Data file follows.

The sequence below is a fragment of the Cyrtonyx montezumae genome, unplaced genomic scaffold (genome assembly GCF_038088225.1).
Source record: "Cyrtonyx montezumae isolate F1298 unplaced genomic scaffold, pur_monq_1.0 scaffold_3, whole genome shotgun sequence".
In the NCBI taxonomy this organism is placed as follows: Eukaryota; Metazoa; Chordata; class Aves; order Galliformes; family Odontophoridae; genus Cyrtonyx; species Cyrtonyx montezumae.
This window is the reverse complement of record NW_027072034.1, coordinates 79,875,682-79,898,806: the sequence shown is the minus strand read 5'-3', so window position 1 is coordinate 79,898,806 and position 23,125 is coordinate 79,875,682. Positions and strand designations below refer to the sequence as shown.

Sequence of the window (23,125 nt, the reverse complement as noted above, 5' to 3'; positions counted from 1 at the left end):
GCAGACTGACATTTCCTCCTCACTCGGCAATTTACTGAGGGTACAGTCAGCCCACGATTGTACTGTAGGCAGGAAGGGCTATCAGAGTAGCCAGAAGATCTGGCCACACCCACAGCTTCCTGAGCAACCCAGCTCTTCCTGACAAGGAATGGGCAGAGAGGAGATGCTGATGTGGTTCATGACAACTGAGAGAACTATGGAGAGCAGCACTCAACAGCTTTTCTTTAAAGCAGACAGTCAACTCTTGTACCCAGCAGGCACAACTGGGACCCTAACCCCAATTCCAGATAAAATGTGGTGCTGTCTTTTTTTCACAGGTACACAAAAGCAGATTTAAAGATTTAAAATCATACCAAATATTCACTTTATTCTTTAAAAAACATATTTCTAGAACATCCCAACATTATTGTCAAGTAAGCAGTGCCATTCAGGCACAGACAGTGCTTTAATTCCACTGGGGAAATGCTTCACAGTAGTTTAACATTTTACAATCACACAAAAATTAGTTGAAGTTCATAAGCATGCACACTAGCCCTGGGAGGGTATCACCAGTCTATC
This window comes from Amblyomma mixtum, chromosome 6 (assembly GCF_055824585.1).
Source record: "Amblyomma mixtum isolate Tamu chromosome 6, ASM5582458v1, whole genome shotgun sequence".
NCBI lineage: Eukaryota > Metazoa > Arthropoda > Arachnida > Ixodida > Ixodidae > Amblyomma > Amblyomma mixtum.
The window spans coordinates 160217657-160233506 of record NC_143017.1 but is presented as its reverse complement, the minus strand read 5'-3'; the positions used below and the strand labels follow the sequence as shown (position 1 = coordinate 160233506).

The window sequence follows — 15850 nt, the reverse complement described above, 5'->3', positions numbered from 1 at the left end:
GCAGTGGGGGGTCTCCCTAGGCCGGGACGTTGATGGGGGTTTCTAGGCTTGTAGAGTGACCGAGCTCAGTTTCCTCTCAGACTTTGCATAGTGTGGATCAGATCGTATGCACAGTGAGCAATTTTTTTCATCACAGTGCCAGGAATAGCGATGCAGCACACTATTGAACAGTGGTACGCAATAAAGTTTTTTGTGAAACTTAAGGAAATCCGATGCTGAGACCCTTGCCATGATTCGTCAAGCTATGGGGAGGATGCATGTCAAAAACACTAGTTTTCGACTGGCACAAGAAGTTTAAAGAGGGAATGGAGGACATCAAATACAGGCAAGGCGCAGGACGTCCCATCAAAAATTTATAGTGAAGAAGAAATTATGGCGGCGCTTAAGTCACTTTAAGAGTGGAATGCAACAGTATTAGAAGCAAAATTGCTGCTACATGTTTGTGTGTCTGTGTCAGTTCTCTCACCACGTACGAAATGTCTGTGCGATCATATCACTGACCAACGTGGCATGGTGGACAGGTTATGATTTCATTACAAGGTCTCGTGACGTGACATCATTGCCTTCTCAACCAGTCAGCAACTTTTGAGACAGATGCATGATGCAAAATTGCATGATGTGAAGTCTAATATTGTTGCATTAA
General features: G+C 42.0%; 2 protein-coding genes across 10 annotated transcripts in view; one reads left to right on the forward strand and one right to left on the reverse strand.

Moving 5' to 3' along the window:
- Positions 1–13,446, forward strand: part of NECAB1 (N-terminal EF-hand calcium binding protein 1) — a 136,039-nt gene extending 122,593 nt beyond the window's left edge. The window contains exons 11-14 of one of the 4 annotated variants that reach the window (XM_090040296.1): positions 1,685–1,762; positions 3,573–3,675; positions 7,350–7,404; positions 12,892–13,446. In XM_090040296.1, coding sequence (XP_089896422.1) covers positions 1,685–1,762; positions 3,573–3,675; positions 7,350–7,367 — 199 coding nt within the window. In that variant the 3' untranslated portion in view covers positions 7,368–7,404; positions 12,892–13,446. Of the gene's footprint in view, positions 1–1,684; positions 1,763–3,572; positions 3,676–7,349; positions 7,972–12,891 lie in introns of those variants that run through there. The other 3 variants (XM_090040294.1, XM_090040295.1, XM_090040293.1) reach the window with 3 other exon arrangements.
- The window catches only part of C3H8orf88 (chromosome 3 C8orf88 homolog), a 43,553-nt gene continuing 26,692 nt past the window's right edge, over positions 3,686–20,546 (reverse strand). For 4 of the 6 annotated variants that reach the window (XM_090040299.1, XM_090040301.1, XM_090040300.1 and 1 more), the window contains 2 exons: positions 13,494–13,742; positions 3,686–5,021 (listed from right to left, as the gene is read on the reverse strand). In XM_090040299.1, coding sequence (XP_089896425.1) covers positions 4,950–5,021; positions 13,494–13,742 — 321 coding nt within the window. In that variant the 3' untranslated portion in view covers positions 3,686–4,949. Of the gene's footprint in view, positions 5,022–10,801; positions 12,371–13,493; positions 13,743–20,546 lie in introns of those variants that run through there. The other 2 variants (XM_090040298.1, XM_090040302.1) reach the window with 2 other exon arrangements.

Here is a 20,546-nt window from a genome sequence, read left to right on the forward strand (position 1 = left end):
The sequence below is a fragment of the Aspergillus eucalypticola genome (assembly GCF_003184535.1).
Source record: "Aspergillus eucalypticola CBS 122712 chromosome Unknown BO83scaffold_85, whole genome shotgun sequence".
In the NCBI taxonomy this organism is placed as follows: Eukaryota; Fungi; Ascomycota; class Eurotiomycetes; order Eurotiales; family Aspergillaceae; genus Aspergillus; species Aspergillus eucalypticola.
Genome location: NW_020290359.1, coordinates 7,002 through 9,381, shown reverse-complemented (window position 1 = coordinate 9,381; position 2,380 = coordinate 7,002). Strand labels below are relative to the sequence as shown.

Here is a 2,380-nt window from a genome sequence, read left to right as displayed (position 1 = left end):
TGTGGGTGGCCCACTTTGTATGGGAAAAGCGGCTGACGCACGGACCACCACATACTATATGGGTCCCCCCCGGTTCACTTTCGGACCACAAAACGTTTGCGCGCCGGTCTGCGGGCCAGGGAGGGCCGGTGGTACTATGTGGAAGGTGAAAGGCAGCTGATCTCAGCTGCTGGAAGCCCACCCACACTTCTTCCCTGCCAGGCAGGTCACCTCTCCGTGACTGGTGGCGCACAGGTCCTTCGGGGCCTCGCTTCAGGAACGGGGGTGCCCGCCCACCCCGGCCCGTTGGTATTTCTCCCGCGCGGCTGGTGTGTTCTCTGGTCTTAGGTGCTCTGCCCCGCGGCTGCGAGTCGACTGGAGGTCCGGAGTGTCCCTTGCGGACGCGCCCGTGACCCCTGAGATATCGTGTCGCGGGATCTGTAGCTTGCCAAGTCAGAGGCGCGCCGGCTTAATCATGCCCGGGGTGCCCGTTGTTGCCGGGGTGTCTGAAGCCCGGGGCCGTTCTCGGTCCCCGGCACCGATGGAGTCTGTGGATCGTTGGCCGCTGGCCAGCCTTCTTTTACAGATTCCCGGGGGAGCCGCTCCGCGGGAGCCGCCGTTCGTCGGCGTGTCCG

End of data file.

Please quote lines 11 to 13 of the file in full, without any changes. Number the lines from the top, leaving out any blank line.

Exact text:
The window sequence follows — 15850 nt, the reverse complement described above, 5'->3', positions numbered from 1 at the left end:
GCAGTGGGGGGTCTCCCTAGGCCGGGACGTTGATGGGGGTTTCTAGGCTTGTAGAGTGACCGAGCTCAGTTTCCTCTCAGACTTTGCATAGTGTGGATCAGATCGTATGCACAGTGAGCAATTTTTTTCATCACAGTGCCAGGAATAGCGATGCAGCACACTATTGAACAGTGGTACGCAATAAAGTTTTTTGTGAAACTTAAGGAAATCCGATGCTGAGACCCTTGCCATGATTCGTCAAGCTATGGGGAGGATGCATGTCAAAAACACTAGTTTTCGACTGGCACAAGAAGTTTAAAGAGGGAATGGAGGACATCAAATACAGGCAAGGCGCAGGACGTCCCATCAAAAATTTATAGTGAAGAAGAAATTATGGCGGCGCTTAAGTCACTTTAAGAGTGGAATGCAACAGTATTAGAAGCAAAATTGCTGCTACATGTTTGTGTGTCTGTGTCAGTTCTCTCACCACGTACGAAATGTCTGTGCGATCATATCACTGACCAACGTGGCATGGTGGACAGGTTATGATTTCATTACAAGGTCTCGTGACGTGACATCATTGCCTTCTCAACCAGTCAGCAACTTTTGAGACAGATGCATGATGCAAAATTGCATGATGTGAAGTCTAATATTGTTGCATTAA
General features: G+C 42.0%; 2 protein-coding genes across 10 annotated transcripts in view; one reads left to right on the forward strand and one right to left on the reverse strand.